The model of the morally wholesome person (in this reactive sense) may explain to us one side of the story –what acting in accordance with one’s conscience might ideally mean. But we are left with another side: that other potentially bothersome question of determining whether what that voice of conscience tells us is true –whether, in other words, that voice can be relied upon to pick out accurately what injustices and wrong-doings there are. Typically, we are less certain here of the observed experiences of others than we are of our own direct experiences –we don’t normally question the genuineness and veracity of our own protestations. This is a crucial distinction to which I shall presently return. But meantime, looking far and wide around us, let us ask ourselves the general question whether there is a unique and objective standard of measure the voice will always and only respond to –or, alternatively, a single conscience whose voice, whatever the circumstances, must itself be viewed as a that standard. What injustices, if any, did Socrates have in mind over and above those specific instances that he himself witnessed and experienced in his own community? And what truths did he have in mind other than those truths that would expose these particular injustices? Would he have a single judgment –for example- to make about both the Koningsburger and the Breaking the Silence cases? Would such a judgment draw on the same moral truth? Indeed, are there universal or underlying moral truths he would think the man of conscience could discern behind the specific instances he encounters, and which he should bring to light? What are those? And, in this regard, would it help us to know how these truths could be found if we considered carefully the acts-in-context of the so-called public intellectuals –those who are called upon to (or claim they) speak truth to power- and that of the other social critics and dissidents in our day and age? Is their voice that of the truth? How could we tell? Or are we expected to know, somehow, what these truths are to start with?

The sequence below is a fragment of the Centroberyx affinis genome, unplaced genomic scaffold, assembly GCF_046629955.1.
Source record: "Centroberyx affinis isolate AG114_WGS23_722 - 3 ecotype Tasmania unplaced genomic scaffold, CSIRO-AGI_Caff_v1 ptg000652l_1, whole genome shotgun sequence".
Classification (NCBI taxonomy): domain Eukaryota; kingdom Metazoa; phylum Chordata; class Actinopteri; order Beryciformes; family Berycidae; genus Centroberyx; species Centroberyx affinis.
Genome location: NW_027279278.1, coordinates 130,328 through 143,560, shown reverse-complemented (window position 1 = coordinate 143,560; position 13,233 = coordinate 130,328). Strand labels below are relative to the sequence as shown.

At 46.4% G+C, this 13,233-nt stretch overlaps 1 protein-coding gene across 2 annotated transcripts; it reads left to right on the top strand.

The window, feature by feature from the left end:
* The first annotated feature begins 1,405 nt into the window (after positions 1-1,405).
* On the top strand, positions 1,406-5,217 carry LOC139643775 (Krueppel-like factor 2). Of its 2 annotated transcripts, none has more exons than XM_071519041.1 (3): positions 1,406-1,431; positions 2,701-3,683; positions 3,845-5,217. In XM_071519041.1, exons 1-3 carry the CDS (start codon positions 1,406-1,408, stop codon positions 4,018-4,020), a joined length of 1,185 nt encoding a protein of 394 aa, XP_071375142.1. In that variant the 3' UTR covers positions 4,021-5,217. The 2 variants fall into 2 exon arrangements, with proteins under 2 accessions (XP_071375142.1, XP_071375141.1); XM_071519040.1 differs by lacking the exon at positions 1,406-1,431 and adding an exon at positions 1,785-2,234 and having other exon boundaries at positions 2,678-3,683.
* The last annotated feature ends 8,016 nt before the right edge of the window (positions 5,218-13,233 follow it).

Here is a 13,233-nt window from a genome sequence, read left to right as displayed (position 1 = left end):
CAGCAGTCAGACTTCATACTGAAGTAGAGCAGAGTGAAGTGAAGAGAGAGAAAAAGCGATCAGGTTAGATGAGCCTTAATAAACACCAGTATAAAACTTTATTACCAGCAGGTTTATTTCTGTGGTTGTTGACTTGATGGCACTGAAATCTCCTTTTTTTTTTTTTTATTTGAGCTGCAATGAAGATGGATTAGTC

It was perhaps in the 50s that the Quakers in the United States introduced the now well-known expression ‘speaking truth to power’. It was a public attempt to circumvent what many democrats in America at the time feared may become official U.S. support of fascism both within the U.S. and in the world at large. In time, the expression came to be associated with the so-called ‘public intellectuals’ –especially those identified with being sympathetic to the leftist side of the political spectrum in the United States. Noam Chomsky may today exemplify this kind of intellectual, but it may be very much to Edward Said’s credit that he articulated this role, in particular with regard to U.S. policies in South East Asia as well as in Palestine. But in doing this he raised a very critical question: leaving aside the power that is to be spoken to, what is the truth that has to be spoken?[11]
in effect, I am asking the basic question for the intellectual: how does one speak the truth? What truth? For whom and where?